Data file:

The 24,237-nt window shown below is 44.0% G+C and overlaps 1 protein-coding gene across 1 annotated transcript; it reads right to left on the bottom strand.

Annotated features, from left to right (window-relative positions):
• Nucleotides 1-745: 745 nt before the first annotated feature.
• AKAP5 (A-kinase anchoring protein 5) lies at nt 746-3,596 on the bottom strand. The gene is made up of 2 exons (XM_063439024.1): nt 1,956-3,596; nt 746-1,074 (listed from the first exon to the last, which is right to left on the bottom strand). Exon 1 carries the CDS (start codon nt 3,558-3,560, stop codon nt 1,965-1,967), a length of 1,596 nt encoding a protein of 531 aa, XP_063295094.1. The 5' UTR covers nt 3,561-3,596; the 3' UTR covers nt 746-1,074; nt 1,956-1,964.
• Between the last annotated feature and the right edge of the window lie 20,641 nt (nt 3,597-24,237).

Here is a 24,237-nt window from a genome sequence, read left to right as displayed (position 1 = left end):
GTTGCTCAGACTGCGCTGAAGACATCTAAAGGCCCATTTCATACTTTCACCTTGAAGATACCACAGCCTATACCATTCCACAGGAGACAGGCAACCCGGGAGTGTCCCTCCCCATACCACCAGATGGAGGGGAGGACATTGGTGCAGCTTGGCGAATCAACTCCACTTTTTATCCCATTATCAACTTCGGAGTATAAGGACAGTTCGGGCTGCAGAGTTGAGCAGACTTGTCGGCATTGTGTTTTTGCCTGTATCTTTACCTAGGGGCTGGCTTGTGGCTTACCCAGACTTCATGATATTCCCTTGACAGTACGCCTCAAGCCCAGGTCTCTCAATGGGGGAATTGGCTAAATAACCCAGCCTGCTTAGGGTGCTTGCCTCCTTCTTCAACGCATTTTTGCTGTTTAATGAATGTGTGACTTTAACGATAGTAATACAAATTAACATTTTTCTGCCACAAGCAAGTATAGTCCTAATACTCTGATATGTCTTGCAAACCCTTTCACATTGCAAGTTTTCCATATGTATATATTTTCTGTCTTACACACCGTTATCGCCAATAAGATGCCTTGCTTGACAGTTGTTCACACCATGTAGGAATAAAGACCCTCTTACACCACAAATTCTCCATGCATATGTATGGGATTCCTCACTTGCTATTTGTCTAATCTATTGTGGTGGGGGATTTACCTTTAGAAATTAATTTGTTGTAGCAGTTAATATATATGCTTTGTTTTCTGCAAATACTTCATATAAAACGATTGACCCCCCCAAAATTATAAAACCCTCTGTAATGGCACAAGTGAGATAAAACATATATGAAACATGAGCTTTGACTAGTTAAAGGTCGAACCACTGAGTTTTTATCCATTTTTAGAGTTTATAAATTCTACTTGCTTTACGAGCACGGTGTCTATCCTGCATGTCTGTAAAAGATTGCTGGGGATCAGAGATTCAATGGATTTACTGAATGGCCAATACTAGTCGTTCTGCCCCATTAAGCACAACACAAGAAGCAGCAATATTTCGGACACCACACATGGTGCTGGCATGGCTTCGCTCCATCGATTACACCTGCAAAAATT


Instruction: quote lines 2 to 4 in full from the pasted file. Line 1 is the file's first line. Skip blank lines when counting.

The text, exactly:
Annotated features, from left to right (window-relative positions):
• Nucleotides 1-745: 745 nt before the first annotated feature.
• AKAP5 (A-kinase anchoring protein 5) lies at nt 746-3,596 on the bottom strand. The gene is made up of 2 exons (XM_063439024.1): nt 1,956-3,596; nt 746-1,074 (listed from the first exon to the last, which is right to left on the bottom strand). Exon 1 carries the CDS (start codon nt 3,558-3,560, stop codon nt 1,965-1,967), a length of 1,596 nt encoding a protein of 531 aa, XP_063295094.1. The 5' UTR covers nt 3,561-3,596; the 3' UTR covers nt 746-1,074; nt 1,956-1,964.